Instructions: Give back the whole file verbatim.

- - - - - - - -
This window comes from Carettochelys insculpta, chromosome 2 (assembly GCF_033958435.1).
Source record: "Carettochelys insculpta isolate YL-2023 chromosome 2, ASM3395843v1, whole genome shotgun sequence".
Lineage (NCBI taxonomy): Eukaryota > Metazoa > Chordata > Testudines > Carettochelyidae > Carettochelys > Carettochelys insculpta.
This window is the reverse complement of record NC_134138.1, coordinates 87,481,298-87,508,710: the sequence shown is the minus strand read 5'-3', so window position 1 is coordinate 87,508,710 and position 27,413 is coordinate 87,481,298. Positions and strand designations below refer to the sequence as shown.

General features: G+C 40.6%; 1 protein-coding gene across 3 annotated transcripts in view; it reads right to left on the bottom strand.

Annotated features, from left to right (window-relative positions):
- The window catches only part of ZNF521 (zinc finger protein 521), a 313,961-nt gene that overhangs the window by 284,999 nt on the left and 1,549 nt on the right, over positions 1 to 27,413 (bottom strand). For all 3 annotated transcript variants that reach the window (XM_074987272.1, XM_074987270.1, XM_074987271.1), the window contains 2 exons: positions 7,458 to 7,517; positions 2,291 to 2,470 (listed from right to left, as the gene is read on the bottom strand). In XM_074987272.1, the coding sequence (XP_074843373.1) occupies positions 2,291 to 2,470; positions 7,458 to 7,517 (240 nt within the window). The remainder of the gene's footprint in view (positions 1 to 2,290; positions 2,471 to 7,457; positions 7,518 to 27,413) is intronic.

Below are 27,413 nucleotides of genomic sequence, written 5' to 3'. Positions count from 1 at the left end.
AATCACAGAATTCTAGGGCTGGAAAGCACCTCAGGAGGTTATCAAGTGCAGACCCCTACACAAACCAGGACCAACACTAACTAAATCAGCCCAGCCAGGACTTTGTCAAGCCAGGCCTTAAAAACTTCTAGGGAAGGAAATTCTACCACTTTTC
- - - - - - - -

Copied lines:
This window comes from Carettochelys insculpta, chromosome 2 (assembly GCF_033958435.1).
Source record: "Carettochelys insculpta isolate YL-2023 chromosome 2, ASM3395843v1, whole genome shotgun sequence".
Lineage (NCBI taxonomy): Eukaryota > Metazoa > Chordata > Testudines > Carettochelyidae > Carettochelys > Carettochelys insculpta.
This window is the reverse complement of record NC_134138.1, coordinates 87,481,298-87,508,710: the sequence shown is the minus strand read 5'-3', so window position 1 is coordinate 87,508,710 and position 27,413 is coordinate 87,481,298. Positions and strand designations below refer to the sequence as shown.

General features: G+C 40.6%; 1 protein-coding gene across 3 annotated transcripts in view; it reads right to left on the bottom strand.

Annotated features, from left to right (window-relative positions):
- The window catches only part of ZNF521 (zinc finger protein 521), a 313,961-nt gene that overhangs the window by 284,999 nt on the left and 1,549 nt on the right, over positions 1 to 27,413 (bottom strand). For all 3 annotated transcript variants that reach the window (XM_074987272.1, XM_074987270.1, XM_074987271.1), the window contains 2 exons: positions 7,458 to 7,517; positions 2,291 to 2,470 (listed from right to left, as the gene is read on the bottom strand). In XM_074987272.1, the coding sequence (XP_074843373.1) occupies positions 2,291 to 2,470; positions 7,458 to 7,517 (240 nt within the window). The remainder of the gene's footprint in view (positions 1 to 2,290; positions 2,471 to 7,457; positions 7,518 to 27,413) is intronic.

Below are 27,413 nucleotides of genomic sequence, written 5' to 3'. Positions count from 1 at the left end.
AATCACAGAATTCTAGGGCTGGAAAGCACCTCAGGAGGTTATCAAGTGCAGACCCCTACACAAACCAGGACCAACACTAACTAAATCAGCCCAGCCAGGACTTTGTCAAGCCAGGCCTTAAAAACTTCTAGGGAAGGAAATTCTACCACTTTTC